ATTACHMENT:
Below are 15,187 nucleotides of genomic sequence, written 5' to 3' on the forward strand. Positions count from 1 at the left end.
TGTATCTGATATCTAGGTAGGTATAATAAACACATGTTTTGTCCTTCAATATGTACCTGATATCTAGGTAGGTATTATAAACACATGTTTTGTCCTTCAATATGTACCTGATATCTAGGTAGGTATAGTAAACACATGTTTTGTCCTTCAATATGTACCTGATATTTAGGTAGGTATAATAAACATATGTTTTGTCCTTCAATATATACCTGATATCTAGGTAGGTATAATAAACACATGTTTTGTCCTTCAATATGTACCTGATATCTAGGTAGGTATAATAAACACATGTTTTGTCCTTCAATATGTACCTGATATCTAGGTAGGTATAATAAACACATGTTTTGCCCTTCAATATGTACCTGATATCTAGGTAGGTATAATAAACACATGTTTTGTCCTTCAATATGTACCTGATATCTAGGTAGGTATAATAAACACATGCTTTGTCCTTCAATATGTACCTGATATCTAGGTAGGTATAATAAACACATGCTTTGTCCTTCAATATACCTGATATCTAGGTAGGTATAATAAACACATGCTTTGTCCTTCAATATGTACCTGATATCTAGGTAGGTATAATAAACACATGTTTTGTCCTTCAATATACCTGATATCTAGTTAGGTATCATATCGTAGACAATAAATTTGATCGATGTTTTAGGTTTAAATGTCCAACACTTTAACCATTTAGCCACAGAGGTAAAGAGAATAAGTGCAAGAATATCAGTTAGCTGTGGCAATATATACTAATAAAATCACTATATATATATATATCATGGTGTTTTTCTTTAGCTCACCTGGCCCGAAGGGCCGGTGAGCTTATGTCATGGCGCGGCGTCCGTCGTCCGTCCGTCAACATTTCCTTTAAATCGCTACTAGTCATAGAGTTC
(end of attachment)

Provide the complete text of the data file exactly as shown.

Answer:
Below are 15,187 nucleotides of genomic sequence, written 5' to 3' on the forward strand. Positions count from 1 at the left end.
TGTATCTGATATCTAGGTAGGTATAATAAACACATGTTTTGTCCTTCAATATGTACCTGATATCTAGGTAGGTATTATAAACACATGTTTTGTCCTTCAATATGTACCTGATATCTAGGTAGGTATAGTAAACACATGTTTTGTCCTTCAATATGTACCTGATATTTAGGTAGGTATAATAAACATATGTTTTGTCCTTCAATATATACCTGATATCTAGGTAGGTATAATAAACACATGTTTTGTCCTTCAATATGTACCTGATATCTAGGTAGGTATAATAAACACATGTTTTGTCCTTCAATATGTACCTGATATCTAGGTAGGTATAATAAACACATGTTTTGCCCTTCAATATGTACCTGATATCTAGGTAGGTATAATAAACACATGTTTTGTCCTTCAATATGTACCTGATATCTAGGTAGGTATAATAAACACATGCTTTGTCCTTCAATATGTACCTGATATCTAGGTAGGTATAATAAACACATGCTTTGTCCTTCAATATACCTGATATCTAGGTAGGTATAATAAACACATGCTTTGTCCTTCAATATGTACCTGATATCTAGGTAGGTATAATAAACACATGTTTTGTCCTTCAATATACCTGATATCTAGTTAGGTATCATATCGTAGACAATAAATTTGATCGATGTTTTAGGTTTAAATGTCCAACACTTTAACCATTTAGCCACAGAGGTAAAGAGAATAAGTGCAAGAATATCAGTTAGCTGTGGCAATATATACTAATAAAATCACTATATATATATATATCATGGTGTTTTTCTTTAGCTCACCTGGCCCGAAGGGCCGGTGAGCTTATGTCATGGCGCGGCGTCCGTCGTCCGTCCGTCAACATTTCCTTTAAATCGCTACTAGTCATAGAGTTC